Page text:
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Rams spend early picks upgrading puny offense
ST. LOUIS -- Choosing Sam Bradford No. 1 over a pair of highly-touted defensive tackles set the tone for the St. Louis Rams. They concentrated on improving the NFL's puniest offense all three days.
Five of the first seven picks went to upgrading an attack that averaged just 10.9 points per game and mustered a touchdown or fewer in 13 games with Pro Bowl running back Steven Jackson the lone threat. The early exceptions: South Florida cornerback Jerome Murphy to begin the third round and end Hall Davis of Louisiana-Lafayette in the fifth.
Indiana offensive tackle Rodger Saffold (second round) adds protection for Bradford after allowing just one sack his senior season. Prolific Cincinnati wide receiver Mardy Gilyard (fourth) fortifies the team's weakest position. Tight ends Michael Hoomanawanui of Illinois and Fendi Onobun of Houston were taken in the fifth and sixth.
"Was it perfect?" Rams general manager Billy Devaney said. "No draft is ... but I feel great about how the three days went."
After four years as a reserve basketball player at Arizona, the 6-foot-6, 250-pound Onobun transferred to Houston for his first taste of organized football since the seventh grade, totaling two catches for 33 yards and a touchdown. But he impressed a pair of Rams assistants at a workout last week.
"We're taking a flyer, we know that," Devaney said. "It's a project in its truest sense. But if you get a starter from the fifth round on, you're kind of lucky, to be honest."
The Rams were 29th overall on both total offense and defense a year ago, and devoted several late picks to the defensive side of the ball. End Eugene Sims of West Texas A&M went in the sixth, and Alabama cornerback Marquis Johnson, South Florida end George Selvie and inside linebacker Josh Hull were taken in the seventh to wrap up an 11-player class.
"I cornered Billy earlier today," joked coach Steve Spagnuolo, a former defensive coordinator.
Sims gives the Rams consecutive sixth-rounders from Division II West Texas A&M, joining quarterback Keith Null.
The Rams opened Day 3 by taking a player undaunted by long odds in the NFL given he's already rebounded from life's hard knocks. Gilyard worked four part-time jobs after losing his scholarship at Cincinnati in 2006, occasionally living out of his car.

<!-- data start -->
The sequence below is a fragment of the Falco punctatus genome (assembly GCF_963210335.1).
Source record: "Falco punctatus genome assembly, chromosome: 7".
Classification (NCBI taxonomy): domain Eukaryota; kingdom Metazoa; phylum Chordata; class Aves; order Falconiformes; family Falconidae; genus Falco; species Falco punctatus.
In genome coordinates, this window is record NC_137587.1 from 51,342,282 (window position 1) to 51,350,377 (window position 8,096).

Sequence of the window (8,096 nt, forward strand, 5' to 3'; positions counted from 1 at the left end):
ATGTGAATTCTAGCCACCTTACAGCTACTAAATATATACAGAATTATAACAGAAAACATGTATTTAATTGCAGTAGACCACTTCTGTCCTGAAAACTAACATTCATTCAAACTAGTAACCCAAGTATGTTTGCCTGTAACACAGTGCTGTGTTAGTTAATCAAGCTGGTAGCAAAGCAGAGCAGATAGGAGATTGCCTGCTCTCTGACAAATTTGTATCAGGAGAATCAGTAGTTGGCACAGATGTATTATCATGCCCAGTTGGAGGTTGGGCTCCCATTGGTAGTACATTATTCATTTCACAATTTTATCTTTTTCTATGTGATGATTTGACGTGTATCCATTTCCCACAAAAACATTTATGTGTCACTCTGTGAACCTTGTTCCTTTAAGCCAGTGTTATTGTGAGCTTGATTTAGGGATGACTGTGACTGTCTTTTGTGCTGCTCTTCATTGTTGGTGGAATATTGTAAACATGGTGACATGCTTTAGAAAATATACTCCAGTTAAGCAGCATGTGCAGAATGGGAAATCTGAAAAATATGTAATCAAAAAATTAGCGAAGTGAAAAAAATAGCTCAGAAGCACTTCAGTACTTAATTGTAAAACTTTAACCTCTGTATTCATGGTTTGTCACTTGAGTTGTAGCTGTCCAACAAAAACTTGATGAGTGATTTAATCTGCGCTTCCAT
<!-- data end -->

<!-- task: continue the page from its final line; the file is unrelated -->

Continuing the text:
Undersized at 5-11 and 179 pounds, Gilyard caught 11 touchdown passes in each of his final two seasons and added four scores on kickoff returns. That dazzling production had the Rams so sure of the pick they were on the phone even before the draft officially began Saturday.
"The grade took us there, honestly," Devaney said. "If it happened to be an offensive tackle, if it happened to be an offensive guard and he had the grade that Gilyard had on him, I probably would have gotten my butt kicked, but we would have taken a guard."
"What Mardy has shown is he can go through a tough time and persevere," Spagnuolo said. "He obviously wanted it bad enough. Now you've got a very competitive, hungry guy who has fallen once or twice and knows how to get back up."
Gilyard was in his car on his way to go fishing for crabs near his home in rural Bunnell, Fla., when the call came.
"They're not even going to fool around or beat around the bush," Gilyard said. "And I was just, like, stoked. Now I finally can get ready to go to work."
Perhaps more than most, Gilyard realizes how fortunate he is.
"It's like slim to none that kids actually get to go pro," Gilyard said. "My mom, she's bananas right now. She's going to call me about eight times in a row."
The 6-5, 270-pound Hoomanawanui caught only 10 passes for 114 yards and no scores and missed three games with a high ankle sprain. Devaney said he might have gotten lost in Illinois' wide-open offense and could develop into a three-down player after recovering from the injury and impressing at the Senior Bowl.
Devaney said the Rams became intrigued with Onobun about two weeks ago when reports of impressive workouts surfaced.
Davis grew up working in a funeral home, the family business, and intends to go into that line of work after he's done in the NFL.
"I pretty much know everything about the business," Davis said. "Right now, I just want to play football."